October 25, 2010This year's drawdown of troops stationed in Iraq has allowed the Army to get off a treadmill of constant combat deployments, the service's chief of staff said on Monday.
Troops now spend 15 to 18 months at home between combat tours compared to 12 to 15 months at the height of the Iraq war, Gen. George Casey told reporters during the Association of the United States Army's annual meeting in Washington. More time at home helps build resilience in the force, he said, adding, "We can breathe again."
The service still is dealing with the effects of the tough deployment cycle at home, according to Casey. A July Army suicide report detailed some of those effects, noting a lack of leadership in garrison exacerbated problems such as drug and alcohol abuse. Army Secretary John McHugh told reporters the high operational tempo "got in the way of leaders to focus on garrison," which was reflected in the report.
McHugh agreed with Casey that the "dwell time" between combat tours was insufficient and the Army cannot afford to once again shorten time at home, "or it will put us back [to] where we started."
Both Casey and McHugh said the Army has no intentions of chopping programs or projects that support soldiers and their families suffering from the emotional stress of war.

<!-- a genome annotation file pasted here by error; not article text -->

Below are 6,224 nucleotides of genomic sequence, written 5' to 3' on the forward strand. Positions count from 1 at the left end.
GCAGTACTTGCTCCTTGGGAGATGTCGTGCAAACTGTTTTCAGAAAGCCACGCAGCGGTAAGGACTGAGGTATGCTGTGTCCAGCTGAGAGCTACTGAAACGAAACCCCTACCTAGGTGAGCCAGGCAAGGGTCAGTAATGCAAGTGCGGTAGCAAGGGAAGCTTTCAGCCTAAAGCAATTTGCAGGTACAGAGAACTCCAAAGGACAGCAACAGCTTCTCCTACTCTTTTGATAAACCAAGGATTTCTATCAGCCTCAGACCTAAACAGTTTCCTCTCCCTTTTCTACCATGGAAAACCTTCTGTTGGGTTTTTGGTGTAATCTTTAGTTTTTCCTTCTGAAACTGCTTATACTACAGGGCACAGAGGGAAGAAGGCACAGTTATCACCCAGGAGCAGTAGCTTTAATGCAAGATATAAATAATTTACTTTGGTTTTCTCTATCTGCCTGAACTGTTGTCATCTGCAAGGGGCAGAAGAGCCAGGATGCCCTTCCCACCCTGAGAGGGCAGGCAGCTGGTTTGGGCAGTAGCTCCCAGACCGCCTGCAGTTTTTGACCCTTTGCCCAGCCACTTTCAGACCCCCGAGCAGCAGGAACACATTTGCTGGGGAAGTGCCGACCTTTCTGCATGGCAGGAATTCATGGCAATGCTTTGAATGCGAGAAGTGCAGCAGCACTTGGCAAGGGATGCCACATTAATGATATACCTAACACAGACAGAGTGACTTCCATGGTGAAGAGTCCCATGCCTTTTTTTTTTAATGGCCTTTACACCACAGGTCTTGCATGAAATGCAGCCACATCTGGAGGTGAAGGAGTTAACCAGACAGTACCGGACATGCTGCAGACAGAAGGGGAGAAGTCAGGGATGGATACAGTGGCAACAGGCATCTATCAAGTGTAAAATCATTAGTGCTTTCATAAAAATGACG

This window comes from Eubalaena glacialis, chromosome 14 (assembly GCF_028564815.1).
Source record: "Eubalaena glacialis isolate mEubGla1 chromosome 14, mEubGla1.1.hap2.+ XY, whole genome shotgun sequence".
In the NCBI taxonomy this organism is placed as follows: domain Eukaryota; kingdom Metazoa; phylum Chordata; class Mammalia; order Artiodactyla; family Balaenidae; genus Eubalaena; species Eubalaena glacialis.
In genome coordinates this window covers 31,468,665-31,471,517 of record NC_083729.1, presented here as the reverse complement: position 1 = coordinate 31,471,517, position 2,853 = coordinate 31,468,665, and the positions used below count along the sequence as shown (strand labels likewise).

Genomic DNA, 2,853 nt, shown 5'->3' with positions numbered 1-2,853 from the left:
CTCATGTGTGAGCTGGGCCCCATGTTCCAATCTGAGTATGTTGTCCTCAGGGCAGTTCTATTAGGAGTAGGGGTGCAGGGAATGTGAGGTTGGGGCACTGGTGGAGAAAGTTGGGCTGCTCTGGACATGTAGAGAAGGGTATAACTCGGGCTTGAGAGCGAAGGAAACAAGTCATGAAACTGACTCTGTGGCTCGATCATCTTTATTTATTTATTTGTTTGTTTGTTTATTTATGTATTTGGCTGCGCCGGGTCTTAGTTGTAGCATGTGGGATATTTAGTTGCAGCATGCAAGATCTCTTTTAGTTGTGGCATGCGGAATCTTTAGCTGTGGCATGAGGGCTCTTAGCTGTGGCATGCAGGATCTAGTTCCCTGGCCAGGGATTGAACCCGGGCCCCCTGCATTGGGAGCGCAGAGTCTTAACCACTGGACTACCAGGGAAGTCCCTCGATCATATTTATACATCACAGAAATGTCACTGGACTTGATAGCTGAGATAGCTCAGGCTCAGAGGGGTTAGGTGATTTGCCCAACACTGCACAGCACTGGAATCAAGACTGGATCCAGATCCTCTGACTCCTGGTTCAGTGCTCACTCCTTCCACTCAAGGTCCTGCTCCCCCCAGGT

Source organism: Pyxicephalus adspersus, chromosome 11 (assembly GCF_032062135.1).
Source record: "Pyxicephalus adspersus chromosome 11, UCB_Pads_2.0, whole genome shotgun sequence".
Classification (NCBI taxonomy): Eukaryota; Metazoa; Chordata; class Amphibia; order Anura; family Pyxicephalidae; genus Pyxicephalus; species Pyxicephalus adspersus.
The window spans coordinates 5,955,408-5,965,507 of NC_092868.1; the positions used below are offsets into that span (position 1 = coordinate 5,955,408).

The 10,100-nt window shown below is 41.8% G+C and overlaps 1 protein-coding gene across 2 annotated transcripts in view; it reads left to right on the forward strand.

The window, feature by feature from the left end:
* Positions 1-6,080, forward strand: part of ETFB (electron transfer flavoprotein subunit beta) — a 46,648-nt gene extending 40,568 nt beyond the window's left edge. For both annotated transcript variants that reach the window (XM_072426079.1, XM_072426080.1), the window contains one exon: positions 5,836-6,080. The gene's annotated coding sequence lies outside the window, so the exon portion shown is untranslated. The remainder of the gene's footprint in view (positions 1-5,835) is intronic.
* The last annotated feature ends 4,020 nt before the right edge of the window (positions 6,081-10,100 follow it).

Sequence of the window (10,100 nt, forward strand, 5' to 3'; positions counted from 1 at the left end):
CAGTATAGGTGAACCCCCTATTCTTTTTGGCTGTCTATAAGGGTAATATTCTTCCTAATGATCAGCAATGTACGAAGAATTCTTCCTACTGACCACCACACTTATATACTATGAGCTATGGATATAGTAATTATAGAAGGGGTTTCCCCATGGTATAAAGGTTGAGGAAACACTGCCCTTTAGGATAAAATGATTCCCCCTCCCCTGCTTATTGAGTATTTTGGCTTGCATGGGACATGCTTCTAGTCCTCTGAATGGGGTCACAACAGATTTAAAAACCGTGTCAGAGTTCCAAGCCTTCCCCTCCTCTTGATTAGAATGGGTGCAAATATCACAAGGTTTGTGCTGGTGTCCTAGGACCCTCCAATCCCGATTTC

The service will have to come up with its share of cuts to help Defense Secretary Robert Gates achieve his goal of saving $100 billion in overhead costs during the next five years and redirecting the money to warfighting and modernization programs. Casey said any organization as large as the Army can find savings, but he emphasized a reduction in force is not an option with the war in Afghanistan ongoing. "To reduce the size of the Army [now], would have a catastrophic effect," Casey said.
The Army is looking to cut high-ranking positions in commands that aren't actively engaged in combat, Casey said, asking rhetorically, "Do we need a four-star general to run U.S. Army Europe?"
CORRECTION: The original version of this article quoted Gen. George Casey as asking, "Do we need a four-star general to run [the U.S. European Command]?" The quote should have been, "Do we need a four-star general to run U.S. Army Europe?" The article has been updated to correct the error.
October 25, 2010